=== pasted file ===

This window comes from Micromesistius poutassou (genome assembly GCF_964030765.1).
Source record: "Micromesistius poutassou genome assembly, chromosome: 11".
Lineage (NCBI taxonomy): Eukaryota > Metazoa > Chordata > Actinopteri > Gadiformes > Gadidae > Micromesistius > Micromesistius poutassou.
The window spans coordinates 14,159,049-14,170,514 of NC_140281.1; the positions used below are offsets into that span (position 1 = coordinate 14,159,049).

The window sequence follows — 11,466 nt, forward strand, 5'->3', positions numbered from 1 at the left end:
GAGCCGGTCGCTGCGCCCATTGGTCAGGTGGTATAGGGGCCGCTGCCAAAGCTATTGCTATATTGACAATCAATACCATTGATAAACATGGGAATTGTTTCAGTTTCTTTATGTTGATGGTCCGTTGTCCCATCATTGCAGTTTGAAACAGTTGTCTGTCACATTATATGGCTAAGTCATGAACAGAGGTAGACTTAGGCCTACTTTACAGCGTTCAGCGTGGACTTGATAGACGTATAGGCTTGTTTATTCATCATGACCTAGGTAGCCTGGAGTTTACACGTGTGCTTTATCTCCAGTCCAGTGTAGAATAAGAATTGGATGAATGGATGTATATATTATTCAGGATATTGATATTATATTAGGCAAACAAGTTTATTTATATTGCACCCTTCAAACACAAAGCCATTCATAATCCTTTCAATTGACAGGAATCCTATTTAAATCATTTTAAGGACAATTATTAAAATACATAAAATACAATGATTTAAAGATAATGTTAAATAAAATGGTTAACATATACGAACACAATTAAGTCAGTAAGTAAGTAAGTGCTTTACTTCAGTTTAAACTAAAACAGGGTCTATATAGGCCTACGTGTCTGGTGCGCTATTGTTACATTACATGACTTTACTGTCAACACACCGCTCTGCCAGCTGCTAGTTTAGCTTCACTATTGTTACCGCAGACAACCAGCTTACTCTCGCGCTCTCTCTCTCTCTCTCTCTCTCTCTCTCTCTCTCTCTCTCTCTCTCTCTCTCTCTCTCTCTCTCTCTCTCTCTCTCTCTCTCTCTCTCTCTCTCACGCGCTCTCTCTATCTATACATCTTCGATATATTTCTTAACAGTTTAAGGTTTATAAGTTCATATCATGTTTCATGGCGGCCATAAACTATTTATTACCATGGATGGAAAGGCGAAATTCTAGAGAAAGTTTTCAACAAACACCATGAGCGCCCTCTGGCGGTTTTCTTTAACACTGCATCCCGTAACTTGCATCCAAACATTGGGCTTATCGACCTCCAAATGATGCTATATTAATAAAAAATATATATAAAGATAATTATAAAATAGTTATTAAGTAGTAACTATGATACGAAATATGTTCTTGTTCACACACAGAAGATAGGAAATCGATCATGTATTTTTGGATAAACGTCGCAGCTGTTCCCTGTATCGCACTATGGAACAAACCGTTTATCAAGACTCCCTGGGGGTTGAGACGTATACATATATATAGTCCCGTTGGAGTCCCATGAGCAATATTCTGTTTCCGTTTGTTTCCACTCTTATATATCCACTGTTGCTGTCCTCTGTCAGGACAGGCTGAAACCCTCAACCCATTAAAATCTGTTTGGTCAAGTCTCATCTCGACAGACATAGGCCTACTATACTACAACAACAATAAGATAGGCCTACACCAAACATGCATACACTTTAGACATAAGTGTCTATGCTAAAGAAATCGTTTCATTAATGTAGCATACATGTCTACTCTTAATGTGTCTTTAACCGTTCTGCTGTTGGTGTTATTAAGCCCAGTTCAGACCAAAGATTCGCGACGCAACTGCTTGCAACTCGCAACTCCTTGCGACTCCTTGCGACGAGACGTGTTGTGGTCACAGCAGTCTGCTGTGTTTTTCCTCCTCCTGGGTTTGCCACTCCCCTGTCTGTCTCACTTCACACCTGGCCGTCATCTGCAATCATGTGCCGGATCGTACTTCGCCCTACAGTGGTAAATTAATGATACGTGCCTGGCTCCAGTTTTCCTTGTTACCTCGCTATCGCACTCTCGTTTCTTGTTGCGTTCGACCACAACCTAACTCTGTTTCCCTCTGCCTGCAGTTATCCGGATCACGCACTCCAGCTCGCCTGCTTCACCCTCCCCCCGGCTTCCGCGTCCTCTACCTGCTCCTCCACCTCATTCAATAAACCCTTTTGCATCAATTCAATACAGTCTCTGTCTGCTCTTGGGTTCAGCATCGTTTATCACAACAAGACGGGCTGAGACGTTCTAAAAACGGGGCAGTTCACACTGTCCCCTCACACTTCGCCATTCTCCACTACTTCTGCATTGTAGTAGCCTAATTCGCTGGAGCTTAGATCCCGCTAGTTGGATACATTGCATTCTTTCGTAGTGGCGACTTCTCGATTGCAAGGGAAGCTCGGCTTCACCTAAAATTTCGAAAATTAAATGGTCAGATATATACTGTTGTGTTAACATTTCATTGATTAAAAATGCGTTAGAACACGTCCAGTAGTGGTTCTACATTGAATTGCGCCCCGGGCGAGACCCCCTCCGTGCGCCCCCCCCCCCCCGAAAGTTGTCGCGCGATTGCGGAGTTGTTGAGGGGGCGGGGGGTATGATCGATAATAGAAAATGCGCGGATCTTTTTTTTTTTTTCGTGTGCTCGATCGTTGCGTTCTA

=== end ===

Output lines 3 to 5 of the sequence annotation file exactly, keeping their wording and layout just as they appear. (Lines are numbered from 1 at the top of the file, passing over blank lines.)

Lineage (NCBI taxonomy): Eukaryota > Metazoa > Chordata > Actinopteri > Gadiformes > Gadidae > Micromesistius > Micromesistius poutassou.
The window spans coordinates 14,159,049-14,170,514 of NC_140281.1; the positions used below are offsets into that span (position 1 = coordinate 14,159,049).

The window sequence follows — 11,466 nt, forward strand, 5'->3', positions numbered from 1 at the left end: